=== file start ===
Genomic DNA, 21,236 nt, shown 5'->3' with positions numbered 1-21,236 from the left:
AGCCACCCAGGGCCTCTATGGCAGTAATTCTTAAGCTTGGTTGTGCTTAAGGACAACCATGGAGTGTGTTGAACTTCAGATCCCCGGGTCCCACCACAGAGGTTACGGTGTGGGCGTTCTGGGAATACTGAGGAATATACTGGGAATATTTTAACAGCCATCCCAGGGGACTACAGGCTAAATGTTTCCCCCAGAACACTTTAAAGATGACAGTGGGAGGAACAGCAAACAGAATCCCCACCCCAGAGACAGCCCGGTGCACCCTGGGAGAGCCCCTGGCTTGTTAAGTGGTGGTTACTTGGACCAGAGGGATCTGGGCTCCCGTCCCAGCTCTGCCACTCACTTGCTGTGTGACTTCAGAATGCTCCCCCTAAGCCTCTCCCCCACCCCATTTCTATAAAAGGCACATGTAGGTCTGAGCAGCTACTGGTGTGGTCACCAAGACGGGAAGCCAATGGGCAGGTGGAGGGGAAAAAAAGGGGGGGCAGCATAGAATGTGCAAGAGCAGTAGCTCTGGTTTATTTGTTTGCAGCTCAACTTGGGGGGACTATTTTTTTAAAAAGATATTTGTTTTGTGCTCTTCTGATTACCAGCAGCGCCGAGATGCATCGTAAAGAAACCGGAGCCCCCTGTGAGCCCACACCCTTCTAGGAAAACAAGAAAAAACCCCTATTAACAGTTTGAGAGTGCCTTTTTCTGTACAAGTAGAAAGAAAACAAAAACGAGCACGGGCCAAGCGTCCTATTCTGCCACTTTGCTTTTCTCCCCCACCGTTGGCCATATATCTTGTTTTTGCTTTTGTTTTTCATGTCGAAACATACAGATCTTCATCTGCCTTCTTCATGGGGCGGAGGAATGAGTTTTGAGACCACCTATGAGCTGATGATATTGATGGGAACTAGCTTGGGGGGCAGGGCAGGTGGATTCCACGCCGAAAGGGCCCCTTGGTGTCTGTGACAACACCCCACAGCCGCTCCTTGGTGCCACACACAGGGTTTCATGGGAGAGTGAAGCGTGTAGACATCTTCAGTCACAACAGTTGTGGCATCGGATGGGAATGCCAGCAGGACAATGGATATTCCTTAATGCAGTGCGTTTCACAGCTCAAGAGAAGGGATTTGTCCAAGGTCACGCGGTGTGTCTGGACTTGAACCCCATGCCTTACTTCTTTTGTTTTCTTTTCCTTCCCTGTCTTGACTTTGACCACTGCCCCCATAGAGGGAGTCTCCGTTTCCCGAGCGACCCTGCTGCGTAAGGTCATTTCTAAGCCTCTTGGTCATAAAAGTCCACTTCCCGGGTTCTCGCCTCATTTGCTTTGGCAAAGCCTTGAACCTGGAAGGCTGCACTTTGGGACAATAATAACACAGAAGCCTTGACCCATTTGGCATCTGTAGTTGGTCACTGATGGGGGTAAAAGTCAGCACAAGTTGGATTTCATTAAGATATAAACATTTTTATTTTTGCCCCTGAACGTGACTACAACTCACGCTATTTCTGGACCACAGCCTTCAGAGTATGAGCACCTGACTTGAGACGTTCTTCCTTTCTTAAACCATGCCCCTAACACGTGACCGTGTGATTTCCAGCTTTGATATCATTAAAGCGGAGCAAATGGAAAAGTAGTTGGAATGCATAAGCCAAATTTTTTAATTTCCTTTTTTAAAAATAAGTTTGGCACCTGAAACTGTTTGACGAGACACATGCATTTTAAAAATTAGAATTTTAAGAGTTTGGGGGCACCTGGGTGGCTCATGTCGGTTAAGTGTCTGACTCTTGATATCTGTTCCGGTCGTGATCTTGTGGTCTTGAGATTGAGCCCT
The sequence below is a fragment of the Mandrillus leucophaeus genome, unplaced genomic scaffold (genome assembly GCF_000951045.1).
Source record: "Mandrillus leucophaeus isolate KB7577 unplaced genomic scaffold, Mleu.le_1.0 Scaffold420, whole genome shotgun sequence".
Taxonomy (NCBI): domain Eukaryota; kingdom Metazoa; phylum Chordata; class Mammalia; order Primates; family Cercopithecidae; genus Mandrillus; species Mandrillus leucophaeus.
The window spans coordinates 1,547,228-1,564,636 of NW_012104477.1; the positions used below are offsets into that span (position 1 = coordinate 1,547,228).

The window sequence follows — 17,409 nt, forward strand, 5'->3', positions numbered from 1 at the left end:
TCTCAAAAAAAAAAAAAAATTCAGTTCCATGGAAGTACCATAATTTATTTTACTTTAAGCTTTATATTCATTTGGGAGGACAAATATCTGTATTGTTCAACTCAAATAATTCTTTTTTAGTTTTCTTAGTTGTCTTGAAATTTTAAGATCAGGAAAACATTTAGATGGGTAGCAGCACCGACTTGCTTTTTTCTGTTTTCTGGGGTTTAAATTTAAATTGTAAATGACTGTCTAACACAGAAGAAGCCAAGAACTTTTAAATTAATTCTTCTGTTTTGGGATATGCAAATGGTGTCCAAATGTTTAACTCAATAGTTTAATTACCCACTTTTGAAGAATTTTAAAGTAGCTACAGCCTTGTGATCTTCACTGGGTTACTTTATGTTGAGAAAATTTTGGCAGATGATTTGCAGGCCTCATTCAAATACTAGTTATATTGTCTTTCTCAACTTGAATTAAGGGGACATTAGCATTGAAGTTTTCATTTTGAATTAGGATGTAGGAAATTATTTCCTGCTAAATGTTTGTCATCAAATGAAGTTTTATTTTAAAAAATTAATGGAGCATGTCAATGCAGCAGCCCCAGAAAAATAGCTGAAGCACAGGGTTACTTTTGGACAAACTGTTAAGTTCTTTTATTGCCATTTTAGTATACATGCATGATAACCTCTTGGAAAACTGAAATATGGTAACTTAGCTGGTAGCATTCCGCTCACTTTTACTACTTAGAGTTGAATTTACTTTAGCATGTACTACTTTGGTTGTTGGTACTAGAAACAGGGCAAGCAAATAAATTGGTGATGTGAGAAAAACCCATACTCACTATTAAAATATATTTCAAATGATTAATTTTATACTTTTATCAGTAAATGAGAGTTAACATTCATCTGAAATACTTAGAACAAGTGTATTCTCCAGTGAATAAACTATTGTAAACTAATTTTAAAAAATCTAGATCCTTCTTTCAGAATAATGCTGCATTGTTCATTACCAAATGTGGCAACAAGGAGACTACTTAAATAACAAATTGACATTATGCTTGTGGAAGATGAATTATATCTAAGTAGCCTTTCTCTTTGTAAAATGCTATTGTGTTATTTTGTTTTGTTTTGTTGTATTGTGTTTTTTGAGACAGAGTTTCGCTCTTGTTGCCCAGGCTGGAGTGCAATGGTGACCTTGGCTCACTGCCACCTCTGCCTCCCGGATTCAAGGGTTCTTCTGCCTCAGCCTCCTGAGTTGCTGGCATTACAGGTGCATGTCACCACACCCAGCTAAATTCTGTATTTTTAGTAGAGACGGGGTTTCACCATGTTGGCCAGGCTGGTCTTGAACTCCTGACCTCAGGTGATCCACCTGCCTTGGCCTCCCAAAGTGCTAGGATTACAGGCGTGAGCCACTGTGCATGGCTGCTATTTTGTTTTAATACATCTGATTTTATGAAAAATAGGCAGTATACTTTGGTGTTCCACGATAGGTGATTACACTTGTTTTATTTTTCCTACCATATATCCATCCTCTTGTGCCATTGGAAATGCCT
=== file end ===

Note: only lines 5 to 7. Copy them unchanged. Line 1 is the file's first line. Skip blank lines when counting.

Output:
Taxonomy (NCBI): domain Eukaryota; kingdom Metazoa; phylum Chordata; class Mammalia; order Primates; family Cercopithecidae; genus Mandrillus; species Mandrillus leucophaeus.
The window spans coordinates 1,547,228-1,564,636 of NW_012104477.1; the positions used below are offsets into that span (position 1 = coordinate 1,547,228).

The window sequence follows — 17,409 nt, forward strand, 5'->3', positions numbered from 1 at the left end: